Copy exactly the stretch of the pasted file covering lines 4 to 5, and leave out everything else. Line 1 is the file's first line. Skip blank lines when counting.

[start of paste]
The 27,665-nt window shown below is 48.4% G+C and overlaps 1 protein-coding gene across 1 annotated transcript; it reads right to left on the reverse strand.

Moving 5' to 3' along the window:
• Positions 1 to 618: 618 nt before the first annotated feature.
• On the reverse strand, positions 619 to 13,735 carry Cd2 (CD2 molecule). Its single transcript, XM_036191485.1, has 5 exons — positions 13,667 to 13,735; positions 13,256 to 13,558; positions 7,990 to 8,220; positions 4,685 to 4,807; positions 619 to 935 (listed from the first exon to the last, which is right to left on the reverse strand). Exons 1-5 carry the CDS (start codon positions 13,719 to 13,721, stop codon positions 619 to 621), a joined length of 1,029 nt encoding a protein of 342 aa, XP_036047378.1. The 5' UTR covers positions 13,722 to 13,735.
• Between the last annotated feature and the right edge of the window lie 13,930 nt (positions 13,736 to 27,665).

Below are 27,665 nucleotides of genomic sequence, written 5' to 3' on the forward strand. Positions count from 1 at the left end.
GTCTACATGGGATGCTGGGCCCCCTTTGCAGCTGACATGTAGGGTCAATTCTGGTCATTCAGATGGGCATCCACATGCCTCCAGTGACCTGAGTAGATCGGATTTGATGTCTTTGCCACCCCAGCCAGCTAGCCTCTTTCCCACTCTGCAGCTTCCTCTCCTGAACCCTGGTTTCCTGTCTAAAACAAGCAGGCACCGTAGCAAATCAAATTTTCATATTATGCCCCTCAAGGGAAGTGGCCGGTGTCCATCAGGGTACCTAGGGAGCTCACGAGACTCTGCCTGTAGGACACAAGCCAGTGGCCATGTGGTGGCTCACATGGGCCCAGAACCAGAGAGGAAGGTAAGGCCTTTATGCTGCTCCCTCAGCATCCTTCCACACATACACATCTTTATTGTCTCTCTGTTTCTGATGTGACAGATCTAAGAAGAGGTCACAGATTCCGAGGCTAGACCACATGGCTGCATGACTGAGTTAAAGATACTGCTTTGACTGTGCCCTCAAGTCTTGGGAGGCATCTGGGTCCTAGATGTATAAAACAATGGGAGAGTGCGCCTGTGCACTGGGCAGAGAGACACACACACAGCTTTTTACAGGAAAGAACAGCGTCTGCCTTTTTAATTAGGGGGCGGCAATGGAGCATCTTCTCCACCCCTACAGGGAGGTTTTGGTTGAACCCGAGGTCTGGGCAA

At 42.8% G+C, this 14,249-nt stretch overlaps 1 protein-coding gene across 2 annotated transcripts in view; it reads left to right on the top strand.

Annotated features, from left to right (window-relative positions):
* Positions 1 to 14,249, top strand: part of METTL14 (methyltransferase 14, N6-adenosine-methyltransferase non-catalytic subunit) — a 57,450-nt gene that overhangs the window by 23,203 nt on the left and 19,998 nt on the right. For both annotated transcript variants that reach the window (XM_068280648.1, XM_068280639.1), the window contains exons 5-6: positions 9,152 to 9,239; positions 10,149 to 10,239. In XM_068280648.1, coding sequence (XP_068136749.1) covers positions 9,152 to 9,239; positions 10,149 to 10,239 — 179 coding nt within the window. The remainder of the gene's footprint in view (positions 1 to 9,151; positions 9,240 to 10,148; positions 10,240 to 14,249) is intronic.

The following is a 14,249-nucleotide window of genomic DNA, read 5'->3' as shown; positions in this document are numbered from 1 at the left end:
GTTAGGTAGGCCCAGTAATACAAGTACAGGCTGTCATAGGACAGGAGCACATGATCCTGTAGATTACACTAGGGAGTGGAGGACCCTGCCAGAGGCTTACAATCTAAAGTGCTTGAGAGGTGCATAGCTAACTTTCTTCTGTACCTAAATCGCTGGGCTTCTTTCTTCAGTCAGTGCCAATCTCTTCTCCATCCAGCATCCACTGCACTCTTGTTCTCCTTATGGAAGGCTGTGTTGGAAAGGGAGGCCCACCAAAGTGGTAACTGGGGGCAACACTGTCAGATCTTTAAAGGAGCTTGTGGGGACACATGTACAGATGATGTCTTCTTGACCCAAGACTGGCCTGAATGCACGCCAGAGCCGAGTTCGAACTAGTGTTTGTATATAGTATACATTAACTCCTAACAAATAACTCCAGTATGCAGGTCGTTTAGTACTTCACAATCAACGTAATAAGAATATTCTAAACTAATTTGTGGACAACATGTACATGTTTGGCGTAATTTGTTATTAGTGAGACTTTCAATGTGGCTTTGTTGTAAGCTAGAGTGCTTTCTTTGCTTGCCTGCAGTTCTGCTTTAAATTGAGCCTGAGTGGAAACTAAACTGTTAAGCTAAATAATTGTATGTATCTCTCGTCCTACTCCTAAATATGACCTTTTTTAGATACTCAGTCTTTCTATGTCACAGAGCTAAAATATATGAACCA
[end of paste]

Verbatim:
• On the reverse strand, positions 619 to 13,735 carry Cd2 (CD2 molecule). Its single transcript, XM_036191485.1, has 5 exons — positions 13,667 to 13,735; positions 13,256 to 13,558; positions 7,990 to 8,220; positions 4,685 to 4,807; positions 619 to 935 (listed from the first exon to the last, which is right to left on the reverse strand). Exons 1-5 carry the CDS (start codon positions 13,719 to 13,721, stop codon positions 619 to 621), a joined length of 1,029 nt encoding a protein of 342 aa, XP_036047378.1. The 5' UTR covers positions 13,722 to 13,735.
• Between the last annotated feature and the right edge of the window lie 13,930 nt (positions 13,736 to 27,665).